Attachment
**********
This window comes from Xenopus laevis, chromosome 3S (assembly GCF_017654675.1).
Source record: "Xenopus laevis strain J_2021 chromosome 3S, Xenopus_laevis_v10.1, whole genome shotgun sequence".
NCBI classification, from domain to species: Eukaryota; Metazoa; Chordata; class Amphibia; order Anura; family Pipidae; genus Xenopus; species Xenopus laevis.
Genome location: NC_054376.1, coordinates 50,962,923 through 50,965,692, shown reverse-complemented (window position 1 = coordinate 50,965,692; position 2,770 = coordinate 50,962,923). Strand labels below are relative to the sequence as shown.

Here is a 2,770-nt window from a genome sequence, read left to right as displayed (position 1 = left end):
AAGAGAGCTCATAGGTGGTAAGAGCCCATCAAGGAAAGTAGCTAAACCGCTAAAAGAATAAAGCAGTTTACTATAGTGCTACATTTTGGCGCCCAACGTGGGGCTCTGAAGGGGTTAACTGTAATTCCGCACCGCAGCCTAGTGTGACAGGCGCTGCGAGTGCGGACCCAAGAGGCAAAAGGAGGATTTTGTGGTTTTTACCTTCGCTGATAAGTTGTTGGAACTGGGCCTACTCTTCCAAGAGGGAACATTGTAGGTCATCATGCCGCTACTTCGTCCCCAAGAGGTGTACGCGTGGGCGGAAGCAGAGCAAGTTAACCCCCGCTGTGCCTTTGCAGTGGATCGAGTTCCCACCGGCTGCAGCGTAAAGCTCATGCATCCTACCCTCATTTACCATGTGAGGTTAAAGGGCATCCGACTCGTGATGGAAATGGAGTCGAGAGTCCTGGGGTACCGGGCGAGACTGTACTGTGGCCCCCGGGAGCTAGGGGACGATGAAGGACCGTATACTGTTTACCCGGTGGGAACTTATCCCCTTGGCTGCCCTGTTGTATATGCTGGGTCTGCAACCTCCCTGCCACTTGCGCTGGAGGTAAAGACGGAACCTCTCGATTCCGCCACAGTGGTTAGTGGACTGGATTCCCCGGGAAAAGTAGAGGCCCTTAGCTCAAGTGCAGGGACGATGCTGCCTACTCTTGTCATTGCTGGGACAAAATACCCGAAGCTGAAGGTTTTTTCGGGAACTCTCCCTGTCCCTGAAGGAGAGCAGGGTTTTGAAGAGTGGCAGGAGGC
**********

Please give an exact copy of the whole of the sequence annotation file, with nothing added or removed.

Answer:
This window comes from Xenopus laevis, chromosome 3S (assembly GCF_017654675.1).
Source record: "Xenopus laevis strain J_2021 chromosome 3S, Xenopus_laevis_v10.1, whole genome shotgun sequence".
NCBI classification, from domain to species: Eukaryota; Metazoa; Chordata; class Amphibia; order Anura; family Pipidae; genus Xenopus; species Xenopus laevis.
Genome location: NC_054376.1, coordinates 50,962,923 through 50,965,692, shown reverse-complemented (window position 1 = coordinate 50,965,692; position 2,770 = coordinate 50,962,923). Strand labels below are relative to the sequence as shown.

Here is a 2,770-nt window from a genome sequence, read left to right as displayed (position 1 = left end):
AAGAGAGCTCATAGGTGGTAAGAGCCCATCAAGGAAAGTAGCTAAACCGCTAAAAGAATAAAGCAGTTTACTATAGTGCTACATTTTGGCGCCCAACGTGGGGCTCTGAAGGGGTTAACTGTAATTCCGCACCGCAGCCTAGTGTGACAGGCGCTGCGAGTGCGGACCCAAGAGGCAAAAGGAGGATTTTGTGGTTTTTACCTTCGCTGATAAGTTGTTGGAACTGGGCCTACTCTTCCAAGAGGGAACATTGTAGGTCATCATGCCGCTACTTCGTCCCCAAGAGGTGTACGCGTGGGCGGAAGCAGAGCAAGTTAACCCCCGCTGTGCCTTTGCAGTGGATCGAGTTCCCACCGGCTGCAGCGTAAAGCTCATGCATCCTACCCTCATTTACCATGTGAGGTTAAAGGGCATCCGACTCGTGATGGAAATGGAGTCGAGAGTCCTGGGGTACCGGGCGAGACTGTACTGTGGCCCCCGGGAGCTAGGGGACGATGAAGGACCGTATACTGTTTACCCGGTGGGAACTTATCCCCTTGGCTGCCCTGTTGTATATGCTGGGTCTGCAACCTCCCTGCCACTTGCGCTGGAGGTAAAGACGGAACCTCTCGATTCCGCCACAGTGGTTAGTGGACTGGATTCCCCGGGAAAAGTAGAGGCCCTTAGCTCAAGTGCAGGGACGATGCTGCCTACTCTTGTCATTGCTGGGACAAAATACCCGAAGCTGAAGGTTTTTTCGGGAACTCTCCCTGTCCCTGAAGGAGAGCAGGGTTTTGAAGAGTGGCAGGAGGC